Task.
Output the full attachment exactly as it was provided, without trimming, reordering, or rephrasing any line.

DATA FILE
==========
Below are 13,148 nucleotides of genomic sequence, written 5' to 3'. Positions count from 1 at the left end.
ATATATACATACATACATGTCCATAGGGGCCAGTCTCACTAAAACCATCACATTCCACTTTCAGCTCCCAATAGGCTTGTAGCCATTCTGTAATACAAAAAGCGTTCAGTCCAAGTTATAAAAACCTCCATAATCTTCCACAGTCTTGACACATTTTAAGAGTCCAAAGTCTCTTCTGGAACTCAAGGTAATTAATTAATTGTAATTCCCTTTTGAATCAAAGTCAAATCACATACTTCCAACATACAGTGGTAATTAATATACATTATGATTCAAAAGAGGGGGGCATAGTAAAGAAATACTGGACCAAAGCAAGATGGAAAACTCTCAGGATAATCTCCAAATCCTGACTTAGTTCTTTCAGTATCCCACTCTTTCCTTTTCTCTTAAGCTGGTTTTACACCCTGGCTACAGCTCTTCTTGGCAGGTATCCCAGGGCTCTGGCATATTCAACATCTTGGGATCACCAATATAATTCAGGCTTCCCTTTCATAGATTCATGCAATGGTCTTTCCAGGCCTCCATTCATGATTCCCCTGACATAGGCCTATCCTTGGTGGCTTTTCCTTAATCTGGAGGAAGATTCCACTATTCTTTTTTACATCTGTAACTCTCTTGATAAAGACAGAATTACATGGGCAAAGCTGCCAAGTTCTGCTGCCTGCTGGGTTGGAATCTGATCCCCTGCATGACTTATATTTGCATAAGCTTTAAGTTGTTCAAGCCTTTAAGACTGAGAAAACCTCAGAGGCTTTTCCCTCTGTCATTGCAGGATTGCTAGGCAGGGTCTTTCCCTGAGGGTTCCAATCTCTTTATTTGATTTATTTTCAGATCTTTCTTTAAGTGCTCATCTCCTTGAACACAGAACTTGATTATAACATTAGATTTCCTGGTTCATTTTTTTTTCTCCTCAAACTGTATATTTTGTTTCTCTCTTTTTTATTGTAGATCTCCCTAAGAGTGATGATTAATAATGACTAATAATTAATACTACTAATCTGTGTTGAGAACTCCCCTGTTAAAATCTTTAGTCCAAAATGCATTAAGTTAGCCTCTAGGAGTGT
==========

Below are 13,148 nucleotides of genomic sequence, written 5' to 3'. Positions count from 1 at the left end.
ATATATACATACATACATGTCCATAGGGGCCAGTCTCACTAAAACCATCACATTCCACTTTCAGCTCCCAATAGGCTTGTAGCCATTCTGTAATACAAAAAGCGTTCAGTCCAAGTTATAAAAACCTCCATAATCTTCCACAGTCTTGACACATTTTAAGAGTCCAAAGTCTCTTCTGGAACTCAAGGTAATTAATTAATTGTAATTCCCTTTTGAATCAAAGTCAAATCACATACTTCCAACATACAGTGGTAATTAATATACATTATGATTCAAAAGAGGGGGGCATAGTAAAGAAATACTGGACCAAAGCAAGATGGAAAACTCTCAGGATAATCTCCAAATCCTGACTTAGTTCTTTCAGTATCCCACTCTTTCCTTTTCTCTTAAGCTGGTTTTACACCCTGGCTACAGCTCTTCTTGGCAGGTATCCCAGGGCTCTGGCATATTCAACATCTTGGGATCACCAATATAATTCAGGCTTCCCTTTCATAGATTCATGCAATGGTCTTTCCAGGCCTCCATTCATGATTCCCCTGACATAGGCCTATCCTTGGTGGCTTTTCCTTAATCTGGAGGAAGATTCCACTATTCTTTTTTACATCTGTAACTCTCTTGATAAAGACAGAATTACATGGGCAAAGCTGCCAAGTTCTGCTGCCTGCTGGGTTGGAATCTGATCCCCTGCATGACTTATATTTGCATAAGCTTTAAGTTGTTCAAGCCTTTAAGACTGAGAAAACCTCAGAGGCTTTTCCCTCTGTCATTGCAGGATTGCTAGGCAGGGTCTTTCCCTGAGGGTTCCAATCTCTTTATTTGATTTATTTTCAGATCTTTCTTTAAGTGCTCATCTCCTTGAACACAGAACTTGATTATAACATTAGATTTCCTGGTTCATTTTTTTTTCTCCTCAAACTGTATATTTTGTTTCTCTCTTTTTTATTGTAGATCTCCCTAAGAGTGATGATTAATAATGACTAATAATTAATACTACTAATCTGTGTTGAGAACTCCCCTGTTAAAATCTTTAGTCCAAAATGCATTAAGTTAGCCTCTAGGAGTGT